Ken Berg, Manager, Washington Fish and Wildlife Office, 510 Desmond Dr. SE, Suite 102, Lacey, WA 98503; by telephone (360-753-9440); or by facsimile (360-753-9405). If you use a telecommunications device for the deaf (TDD) please call the Federal Information Relay Service (FIRS) at 800-877-8339.End Further Info End Preamble Start Supplemental Information
Request for Information
When we make a finding that a petition presents substantial information indicating that listing a species may be warranted, we are required to promptly review the status of the species (status review). For the status review to be complete and based on the best available scientific and commercial information, we request information on the giant Palouse earthworm (GPE) from governmental agencies, Native American Tribes, the scientific community, industry, and any other interested parties. We seek information on:
(1) The species' biology, range, and population trends, including:
(a) Habitat requirements for feeding, breeding, and sheltering;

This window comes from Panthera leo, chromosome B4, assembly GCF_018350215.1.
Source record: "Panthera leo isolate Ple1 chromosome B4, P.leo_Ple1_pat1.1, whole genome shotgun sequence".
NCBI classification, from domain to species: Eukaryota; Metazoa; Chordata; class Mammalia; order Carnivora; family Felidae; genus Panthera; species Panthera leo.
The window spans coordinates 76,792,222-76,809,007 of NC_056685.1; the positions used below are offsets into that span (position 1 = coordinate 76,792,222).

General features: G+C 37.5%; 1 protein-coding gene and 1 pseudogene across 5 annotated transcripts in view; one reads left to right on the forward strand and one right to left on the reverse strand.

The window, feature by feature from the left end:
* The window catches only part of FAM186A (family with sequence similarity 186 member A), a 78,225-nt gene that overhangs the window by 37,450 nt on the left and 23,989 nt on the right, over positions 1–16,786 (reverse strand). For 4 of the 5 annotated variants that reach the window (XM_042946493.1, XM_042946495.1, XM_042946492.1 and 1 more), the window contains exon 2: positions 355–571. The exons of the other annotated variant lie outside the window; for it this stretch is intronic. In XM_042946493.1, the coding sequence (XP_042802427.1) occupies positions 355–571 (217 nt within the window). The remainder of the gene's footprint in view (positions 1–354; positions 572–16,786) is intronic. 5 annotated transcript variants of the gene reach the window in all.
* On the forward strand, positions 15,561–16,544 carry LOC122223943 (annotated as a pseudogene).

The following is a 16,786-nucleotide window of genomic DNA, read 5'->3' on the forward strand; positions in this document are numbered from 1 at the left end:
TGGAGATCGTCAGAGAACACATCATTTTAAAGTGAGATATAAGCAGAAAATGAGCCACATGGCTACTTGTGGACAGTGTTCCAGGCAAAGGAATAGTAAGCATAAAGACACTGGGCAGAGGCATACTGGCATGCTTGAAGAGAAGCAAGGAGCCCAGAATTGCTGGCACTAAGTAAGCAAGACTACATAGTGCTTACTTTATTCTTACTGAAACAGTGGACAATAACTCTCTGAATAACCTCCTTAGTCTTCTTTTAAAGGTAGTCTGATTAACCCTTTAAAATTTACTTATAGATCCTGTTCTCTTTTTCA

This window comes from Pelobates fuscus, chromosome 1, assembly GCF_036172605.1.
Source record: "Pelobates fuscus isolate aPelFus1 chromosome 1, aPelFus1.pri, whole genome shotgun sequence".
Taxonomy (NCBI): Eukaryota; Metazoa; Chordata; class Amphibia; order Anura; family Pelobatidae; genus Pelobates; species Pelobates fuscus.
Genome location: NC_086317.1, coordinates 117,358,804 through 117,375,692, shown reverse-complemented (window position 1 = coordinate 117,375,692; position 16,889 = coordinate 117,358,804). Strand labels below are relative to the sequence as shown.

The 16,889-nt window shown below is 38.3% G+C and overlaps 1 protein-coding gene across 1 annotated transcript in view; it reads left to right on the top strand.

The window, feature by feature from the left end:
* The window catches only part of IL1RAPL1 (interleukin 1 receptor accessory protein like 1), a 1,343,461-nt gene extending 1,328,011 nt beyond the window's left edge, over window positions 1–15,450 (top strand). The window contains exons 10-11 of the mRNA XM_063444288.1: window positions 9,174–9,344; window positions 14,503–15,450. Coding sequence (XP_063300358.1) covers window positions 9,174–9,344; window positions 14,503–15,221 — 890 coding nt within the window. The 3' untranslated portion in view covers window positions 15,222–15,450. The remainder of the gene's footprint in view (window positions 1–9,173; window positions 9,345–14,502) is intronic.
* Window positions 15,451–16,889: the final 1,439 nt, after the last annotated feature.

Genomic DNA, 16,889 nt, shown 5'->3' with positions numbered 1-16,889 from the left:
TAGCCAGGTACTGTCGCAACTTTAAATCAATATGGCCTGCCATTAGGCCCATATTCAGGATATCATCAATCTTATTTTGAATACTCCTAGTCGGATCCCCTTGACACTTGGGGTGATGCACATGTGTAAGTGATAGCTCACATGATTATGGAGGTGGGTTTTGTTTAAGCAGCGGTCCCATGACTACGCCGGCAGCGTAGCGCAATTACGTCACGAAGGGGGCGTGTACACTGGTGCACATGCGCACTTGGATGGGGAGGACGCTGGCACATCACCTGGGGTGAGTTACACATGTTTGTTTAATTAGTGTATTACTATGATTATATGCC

(b) Genetics and taxonomy;
(c) Historical and current range including distribution patterns;
(d) Historical and current population levels, and current and projected trends; and
(e) Past and ongoing conservation measures for the species and/or its habitat.
(2) The factors that are the basis for making a listing determination for a species under section 4(a) of the Endangered Species Act of 1973, as amended (Act) (16 U.S.C. 1531 et seq.), which are:
(a) The present or threatened destruction, modification, or curtailment of its habitat or range;
(b) Overutilization for commercial, recreational, scientific, or educational purposes;
(c) Disease or predation;
(d) The inadequacy of existing regulatory mechanisms; or
(e) Other natural or manmade factors affecting its continued existence.
(3) Information on grassland or other natural habitats within the range of the species including distribution of known or potential habitats; information on ongoing or future activities in potential GPE habitat; information on life history of the GPE and evidence supporting its endogeic (earthworms that live in mineral soil and consume organic matter within the soil or at the soil-litter interface) or anecic (earthworms that inhabit deep vertical burrows and emerge at night to consume relatively fresh plant detritus on the surface) life-history mode; and information on other native or nonnative earthworm distributions in the range of the species.